Also fueling the excitement is the recent completion of the Human Microbiome Project, an effort, funded by the National Institutes of Health, to identify and catalogue the microbiota of 242 healthy American volunteers.
Now that scientists are starting to get a handle on what kinds of microbes live in the human body and, roughly, how those populations differ from one individual to another, a key question will be whether there is such a thing as an “ideal” microbiome.
In other words, if a bad, or imbalanced microbiome can make people sick, what does a good, balanced microbiome look like? What are the microbes that have evolved to keep us healthy, and how do they do it?
Was there a microbial Garden of Eden?
This is a hard question to answer because most of us have made huge, sweeping changes to our microbiomes at least several times in our lives by taking antibiotics.
David Relman, a professor of medicine at Stanford, was one of the first scientists to use DNA sequencing to study the makeup of the microbiome, using a swab from the inside of his own cheek.
Antibiotics are "more like a cluster bomb," says Relman. "They're indiscriminate. And there's a lot of collateral damage.”
Since then, his work has explored how antibiotics affect the microbiome, and how long those changes persist. He says while antibiotics have saved millions of lives, they’re a blunt instrument.
“In the past, we thought of antibiotics as magic bullets,” Relman says. “But – I hate using the military metaphor – they're more like a cluster bomb, or a neutron bomb. They're indiscriminate. And there's a lot of collateral damage.”
That collateral damage includes healthy bacteria, which may play important roles in digestion and other functions. Antibiotics can also create ideal environments for harmful bacteria to thrive.
Sometimes, the balance restores itself. Other times, the changes may be permanent. If a particular strain of bacteria is lost, it can't be passed on from one human generation to the next.
But this is hard to study. Because there’s almost no one out there who hasn't taken antibiotics. Which brings us back to the Khoisan.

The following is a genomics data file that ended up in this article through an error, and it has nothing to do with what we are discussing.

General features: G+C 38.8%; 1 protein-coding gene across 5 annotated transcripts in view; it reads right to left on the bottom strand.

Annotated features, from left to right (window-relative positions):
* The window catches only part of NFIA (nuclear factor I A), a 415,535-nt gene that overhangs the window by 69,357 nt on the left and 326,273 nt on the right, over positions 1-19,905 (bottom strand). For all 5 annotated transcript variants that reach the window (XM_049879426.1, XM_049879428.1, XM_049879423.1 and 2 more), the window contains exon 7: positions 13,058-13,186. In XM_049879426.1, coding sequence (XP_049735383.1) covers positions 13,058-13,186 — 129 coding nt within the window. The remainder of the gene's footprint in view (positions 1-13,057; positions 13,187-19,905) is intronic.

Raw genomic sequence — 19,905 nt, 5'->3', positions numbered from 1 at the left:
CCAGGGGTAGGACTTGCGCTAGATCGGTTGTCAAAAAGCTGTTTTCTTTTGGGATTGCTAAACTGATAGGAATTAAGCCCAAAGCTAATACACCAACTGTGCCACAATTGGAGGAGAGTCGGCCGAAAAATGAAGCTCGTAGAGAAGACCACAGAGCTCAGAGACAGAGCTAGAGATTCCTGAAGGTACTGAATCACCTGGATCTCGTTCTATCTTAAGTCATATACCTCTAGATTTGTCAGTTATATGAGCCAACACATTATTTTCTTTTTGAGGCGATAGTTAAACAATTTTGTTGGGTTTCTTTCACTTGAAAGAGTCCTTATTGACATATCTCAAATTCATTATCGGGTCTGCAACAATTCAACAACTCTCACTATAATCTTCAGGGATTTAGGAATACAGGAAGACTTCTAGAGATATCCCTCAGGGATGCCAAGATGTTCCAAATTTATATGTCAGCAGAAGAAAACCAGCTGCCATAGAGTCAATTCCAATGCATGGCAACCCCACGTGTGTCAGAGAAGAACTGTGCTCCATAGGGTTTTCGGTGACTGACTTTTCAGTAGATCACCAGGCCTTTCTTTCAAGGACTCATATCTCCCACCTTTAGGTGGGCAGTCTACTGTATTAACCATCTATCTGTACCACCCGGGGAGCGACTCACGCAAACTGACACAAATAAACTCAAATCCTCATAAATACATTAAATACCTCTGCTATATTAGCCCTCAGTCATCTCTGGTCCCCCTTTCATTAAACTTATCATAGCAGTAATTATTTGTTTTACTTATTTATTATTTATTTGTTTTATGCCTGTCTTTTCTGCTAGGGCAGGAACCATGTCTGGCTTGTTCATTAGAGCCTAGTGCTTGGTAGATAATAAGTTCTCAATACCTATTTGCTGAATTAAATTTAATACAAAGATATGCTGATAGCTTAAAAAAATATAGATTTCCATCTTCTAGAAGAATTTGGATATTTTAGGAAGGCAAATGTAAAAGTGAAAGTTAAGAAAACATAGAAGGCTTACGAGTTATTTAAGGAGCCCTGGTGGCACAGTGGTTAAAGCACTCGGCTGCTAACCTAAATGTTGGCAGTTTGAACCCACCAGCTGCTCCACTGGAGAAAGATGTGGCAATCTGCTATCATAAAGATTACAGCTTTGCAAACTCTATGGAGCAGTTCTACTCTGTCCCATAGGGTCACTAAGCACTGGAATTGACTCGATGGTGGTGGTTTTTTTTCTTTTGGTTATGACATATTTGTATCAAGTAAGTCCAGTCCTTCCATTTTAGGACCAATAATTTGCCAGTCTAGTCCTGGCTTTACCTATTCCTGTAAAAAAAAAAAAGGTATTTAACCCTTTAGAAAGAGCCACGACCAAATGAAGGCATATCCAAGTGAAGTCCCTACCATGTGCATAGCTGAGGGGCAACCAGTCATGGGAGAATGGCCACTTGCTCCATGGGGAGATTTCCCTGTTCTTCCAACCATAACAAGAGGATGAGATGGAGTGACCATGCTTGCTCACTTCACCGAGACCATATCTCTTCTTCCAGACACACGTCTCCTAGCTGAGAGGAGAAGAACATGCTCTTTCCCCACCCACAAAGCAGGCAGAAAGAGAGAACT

Learning from the Khoisan
What occurred to Katie Pollard is that the Khoisan for the most part haven’t had that repeated antibiotic exposure. If researchers can find bacteria in the Khoisan that don’t show up in the saliva of industrialized groups, she says, “that would suggest that something in the modern lifestyle has potentially wiped out these bacteria.”
This work is just beginning. So far, Pollard's team has identified about 900 species of microbes in the Khoisan saliva. Next, they'll compare those species to samples from other populations to see whether there are any completely novel microbes in the Khoisan, microbes she and others haven't seen before.
Lest anyone start thinking that the Khoisan microbiome could be some sort of wholesale solution to modern ills (maybe imported through some kind of trans-Atlantic fecal transplant?) think again.
Among those 900 bacterial species identified, says Pollard, are several that you definitely wouldn't want, a fact that becomes clear when you look at photos of the Khoisan, many of whom are missing teeth.
“Many of the bacteria we've found are known pathogens,” says Pollard, “in terms of gum disease or enhancing plaque.”
Modern medicine has not been all bad for the microbiome.
Pollard and others who do DNA sequencing on gut microbes face a massive computational challenge, one that makes the human genome project look like a cakewalk.
But the end result, say Pollard and others, could be new insights into how we could tweak, even curate the bacteria in our bodies, to make ourselves healthier.